World Mental Health Day: Let’s Replace Stigmas with Sensitivity

By Julian Lennon and Tassoula Kokkoris
World Mental Health Day photo by Julian Lennon
You laugh uncontrollably at a friend’s hilarious joke. You gasp in horror because you narrowly escaped an accident. Tears involuntarily stream down your face after hearing a loved one has fallen ill.

Yet no one blinks an eye … because everyone experiences these emotional responses in similar situations.

But what if you can’t face the day because of crippling anxiety, though nothing specific has triggered it? Or perhaps you’re a new mother, stricken with dark thoughts after delivering a healthy baby? Chances are, you could be judged for these very real reactions, though your emotions are simply the result of a current mental health issue.

According to Our World in Data, Nearly 800 million people worldwide navigate challenges with mental health, whether it be depression, anxiety, bipolar disorder, paranoia, obsessive compulsive disorder, schizophrenia, dementia, PTSD or any of the other 200 classified forms of mental illness. These issues can happen to people of any race or ethnicity at any age, and may impact everything from physical health, to personal relationships and professional capabilities.

Stuck in Stigmas

The causes of mental illness vary based on a variety of factors. Some are genetic, some are biological, others are triggered by trauma or stress. Just like any physical issue, treatments can come in the form of medicine, lifestyle modifications, therapy or holistic solutions that may utilize environmental or spiritual practices.

Though the numbers show that mental health struggles are as common as poor vision and other physical ailments, there is often shame associated with those disorders, which prevents many from seeking treatment or even getting a proper diagnosis.

What are the root causes of these societal stigmas? Most likely fear and lack of understanding about the illnesses, which is why it’s so important to educate ourselves and share our attained knowledge with our communities.

Turning the Tides

Here are some things we can all do, which may help move people in the right direction where mental health perceptions are concerned:

  • Look Inward. We often don’t realize our self-deprecating tendencies, but if we’re feeling guilty because an aspect of our mental health prevents us from participating in a social situation, or makes it difficult to succeed at work, it’s probably time to take a step back and breathe. We have to remember to forgive ourselves for the internal criticism and move forward at a pace that feels comfortable.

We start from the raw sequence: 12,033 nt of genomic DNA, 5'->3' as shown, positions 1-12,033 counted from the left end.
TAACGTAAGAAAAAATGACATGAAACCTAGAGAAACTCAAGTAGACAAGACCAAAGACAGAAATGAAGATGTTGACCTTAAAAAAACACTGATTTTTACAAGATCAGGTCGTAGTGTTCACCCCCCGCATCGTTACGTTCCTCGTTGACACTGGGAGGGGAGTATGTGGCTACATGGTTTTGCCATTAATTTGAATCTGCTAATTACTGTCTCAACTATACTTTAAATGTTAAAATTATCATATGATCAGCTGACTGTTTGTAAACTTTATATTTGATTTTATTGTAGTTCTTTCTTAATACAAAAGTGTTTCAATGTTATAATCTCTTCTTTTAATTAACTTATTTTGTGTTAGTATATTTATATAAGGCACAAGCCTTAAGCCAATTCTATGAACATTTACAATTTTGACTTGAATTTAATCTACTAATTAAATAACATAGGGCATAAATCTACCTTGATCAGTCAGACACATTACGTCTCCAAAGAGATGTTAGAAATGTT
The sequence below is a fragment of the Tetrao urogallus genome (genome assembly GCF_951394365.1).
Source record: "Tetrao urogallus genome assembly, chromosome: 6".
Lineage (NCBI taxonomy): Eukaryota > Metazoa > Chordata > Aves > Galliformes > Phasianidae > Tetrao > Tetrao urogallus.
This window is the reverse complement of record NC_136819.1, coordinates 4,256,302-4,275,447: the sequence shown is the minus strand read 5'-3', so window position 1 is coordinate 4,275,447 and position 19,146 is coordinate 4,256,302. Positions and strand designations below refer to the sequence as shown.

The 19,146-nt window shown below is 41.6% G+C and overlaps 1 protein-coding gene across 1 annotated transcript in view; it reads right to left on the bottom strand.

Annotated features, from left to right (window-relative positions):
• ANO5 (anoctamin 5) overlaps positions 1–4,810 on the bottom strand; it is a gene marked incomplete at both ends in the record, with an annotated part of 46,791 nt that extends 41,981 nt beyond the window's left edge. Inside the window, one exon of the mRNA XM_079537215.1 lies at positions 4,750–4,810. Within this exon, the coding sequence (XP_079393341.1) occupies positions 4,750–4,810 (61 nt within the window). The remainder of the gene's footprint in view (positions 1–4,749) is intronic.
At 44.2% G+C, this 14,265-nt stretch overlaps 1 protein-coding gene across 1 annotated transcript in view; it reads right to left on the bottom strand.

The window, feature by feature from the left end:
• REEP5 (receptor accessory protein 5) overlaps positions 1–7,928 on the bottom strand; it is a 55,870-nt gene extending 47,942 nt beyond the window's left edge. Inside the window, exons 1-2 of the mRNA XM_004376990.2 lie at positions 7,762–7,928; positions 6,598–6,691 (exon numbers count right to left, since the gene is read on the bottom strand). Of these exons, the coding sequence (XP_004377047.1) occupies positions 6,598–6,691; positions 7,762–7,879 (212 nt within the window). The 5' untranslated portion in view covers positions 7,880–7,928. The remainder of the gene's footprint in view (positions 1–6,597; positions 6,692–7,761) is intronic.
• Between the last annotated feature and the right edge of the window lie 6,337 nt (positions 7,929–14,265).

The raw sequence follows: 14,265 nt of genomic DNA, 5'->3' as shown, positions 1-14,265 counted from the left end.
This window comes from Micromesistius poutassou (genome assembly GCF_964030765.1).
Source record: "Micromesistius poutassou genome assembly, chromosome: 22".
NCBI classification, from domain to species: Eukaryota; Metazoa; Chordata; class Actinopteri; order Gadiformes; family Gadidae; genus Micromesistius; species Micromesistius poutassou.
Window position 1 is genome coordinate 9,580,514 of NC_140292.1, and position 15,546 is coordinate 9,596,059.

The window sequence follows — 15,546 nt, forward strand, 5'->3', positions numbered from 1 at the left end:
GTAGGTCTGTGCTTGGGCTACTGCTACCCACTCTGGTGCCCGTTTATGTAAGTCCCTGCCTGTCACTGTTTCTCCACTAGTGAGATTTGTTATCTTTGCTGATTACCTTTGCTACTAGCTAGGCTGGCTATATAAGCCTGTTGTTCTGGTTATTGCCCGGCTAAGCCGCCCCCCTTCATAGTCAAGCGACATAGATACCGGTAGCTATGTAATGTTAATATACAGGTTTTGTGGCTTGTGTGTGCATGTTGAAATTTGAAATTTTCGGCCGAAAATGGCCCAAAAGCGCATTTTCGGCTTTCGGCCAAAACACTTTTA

• Encourage Equality. If we have the power to assign the same amount of importance to mental health as we do physical health in a workplace or family, let’s establish that equality. The more ‘normal’ it is to seek help and healing for mental issues, the less the stigmas associated with those ailments will stick around.
  • Campaign for Compassion. We can participate in this year’s online campaign to Make Mental Health Care for All a Reality.
  • Watch our Language. It’s common to call someone ‘crazy’ who is struggling with their mental health, but it’s not kind.
  • Exercise Empathy. If we recognize someone trying to cope with mental health issues, we should let them know they’re not alone and offer help if we’re equipped to provide it. Sometimes just knowing that another person sees the illness can help ease their pain.
  • Educate and Advocate. None of us know everything about mental illness, so learning about ailments we’re unfamiliar with can help break down barriers of misunderstanding. We can also advocate for awareness with our learnings and help spread the word, once we know better.

Ask for Assistance

If you or someone you know needs help, there are an abundance of resources to assist you—many of which are free of charge. These professionals are in place because they care and can validate what you’re going through; just don’t be afraid to seek them out. After all, if you cut your finger chopping vegetables, you’d quickly apply a Band-Aid. Think of mental health support merely as a psychological bandage. Here are just a few places to start:

  • From navigating the uncertainties of the pandemic to dealing with everyday stress, the World Health Organization (WHO) has tools to help you cope. Access their Mental Well Being page for articles, videos, audio recordings and illustrated guides in a variety of languages meant to be a lifeline in times of need.
  • CheckPoint has pages of global mental health resources divided by country, ailment and age for a convenient way to find quick information.
  • Open Counseling offers a comprehensive list of suicide hotlines, specific to various countries around the world for those who are having thoughts about taking their own life.

Write the email. Initiate the chat. Make the call.

After all, healing begins through compassion and understanding …

Photo (c) Julian Lennon. To view over 10,000 of his images, follow him on Instagram at @julespicturepalace.

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Jacqueline Schäfer
Jacqueline Schäfer
October 10, 2021 05:12

Very well written. We all have to learn more about it. It is so important to create awareness. Thank you for that!

Best wishes from Berlin

October 10, 2021 11:18

Beautiful, intelligent and comprehensive article. Thank you for caring. xxxx

Zsuzsanna Berecz dr.
Zsuzsanna Berecz dr.
October 10, 2021 21:03

Really good writing! Thank you!

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